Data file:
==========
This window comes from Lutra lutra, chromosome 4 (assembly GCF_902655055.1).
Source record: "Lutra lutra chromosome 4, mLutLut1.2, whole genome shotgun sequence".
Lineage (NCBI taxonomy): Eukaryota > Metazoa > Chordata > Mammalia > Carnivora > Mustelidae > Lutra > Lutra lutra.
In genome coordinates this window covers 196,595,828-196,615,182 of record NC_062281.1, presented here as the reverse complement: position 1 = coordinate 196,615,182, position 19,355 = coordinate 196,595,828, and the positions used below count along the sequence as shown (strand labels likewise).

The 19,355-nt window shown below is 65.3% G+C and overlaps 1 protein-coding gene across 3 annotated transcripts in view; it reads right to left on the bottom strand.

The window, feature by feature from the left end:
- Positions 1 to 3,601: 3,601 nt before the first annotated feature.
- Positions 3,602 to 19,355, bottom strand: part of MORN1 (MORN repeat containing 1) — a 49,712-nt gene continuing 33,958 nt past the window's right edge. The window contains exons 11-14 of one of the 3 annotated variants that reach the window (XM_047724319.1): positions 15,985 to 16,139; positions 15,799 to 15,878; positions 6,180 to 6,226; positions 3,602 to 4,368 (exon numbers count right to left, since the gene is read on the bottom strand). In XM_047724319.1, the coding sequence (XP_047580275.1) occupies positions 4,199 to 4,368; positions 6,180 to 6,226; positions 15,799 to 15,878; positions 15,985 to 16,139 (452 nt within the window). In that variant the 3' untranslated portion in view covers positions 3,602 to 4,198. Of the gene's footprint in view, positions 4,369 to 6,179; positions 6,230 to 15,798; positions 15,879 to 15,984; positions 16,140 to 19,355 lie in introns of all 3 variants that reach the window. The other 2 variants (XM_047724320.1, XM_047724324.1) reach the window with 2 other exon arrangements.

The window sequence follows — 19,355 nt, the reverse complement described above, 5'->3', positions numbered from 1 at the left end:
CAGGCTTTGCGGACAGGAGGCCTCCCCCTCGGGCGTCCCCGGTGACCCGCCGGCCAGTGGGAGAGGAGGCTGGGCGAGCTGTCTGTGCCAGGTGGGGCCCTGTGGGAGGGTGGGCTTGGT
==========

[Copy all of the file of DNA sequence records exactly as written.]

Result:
This window comes from Lutra lutra, chromosome 4 (assembly GCF_902655055.1).
Source record: "Lutra lutra chromosome 4, mLutLut1.2, whole genome shotgun sequence".
Lineage (NCBI taxonomy): Eukaryota > Metazoa > Chordata > Mammalia > Carnivora > Mustelidae > Lutra > Lutra lutra.
In genome coordinates this window covers 196,595,828-196,615,182 of record NC_062281.1, presented here as the reverse complement: position 1 = coordinate 196,615,182, position 19,355 = coordinate 196,595,828, and the positions used below count along the sequence as shown (strand labels likewise).

The 19,355-nt window shown below is 65.3% G+C and overlaps 1 protein-coding gene across 3 annotated transcripts in view; it reads right to left on the bottom strand.

The window, feature by feature from the left end:
- Positions 1 to 3,601: 3,601 nt before the first annotated feature.
- Positions 3,602 to 19,355, bottom strand: part of MORN1 (MORN repeat containing 1) — a 49,712-nt gene continuing 33,958 nt past the window's right edge. The window contains exons 11-14 of one of the 3 annotated variants that reach the window (XM_047724319.1): positions 15,985 to 16,139; positions 15,799 to 15,878; positions 6,180 to 6,226; positions 3,602 to 4,368 (exon numbers count right to left, since the gene is read on the bottom strand). In XM_047724319.1, the coding sequence (XP_047580275.1) occupies positions 4,199 to 4,368; positions 6,180 to 6,226; positions 15,799 to 15,878; positions 15,985 to 16,139 (452 nt within the window). In that variant the 3' untranslated portion in view covers positions 3,602 to 4,198. Of the gene's footprint in view, positions 4,369 to 6,179; positions 6,230 to 15,798; positions 15,879 to 15,984; positions 16,140 to 19,355 lie in introns of all 3 variants that reach the window. The other 2 variants (XM_047724320.1, XM_047724324.1) reach the window with 2 other exon arrangements.

The window sequence follows — 19,355 nt, the reverse complement described above, 5'->3', positions numbered from 1 at the left end:
CAGGCTTTGCGGACAGGAGGCCTCCCCCTCGGGCGTCCCCGGTGACCCGCCGGCCAGTGGGAGAGGAGGCTGGGCGAGCTGTCTGTGCCAGGTGGGGCCCTGTGGGAGGGTGGGCTTGGT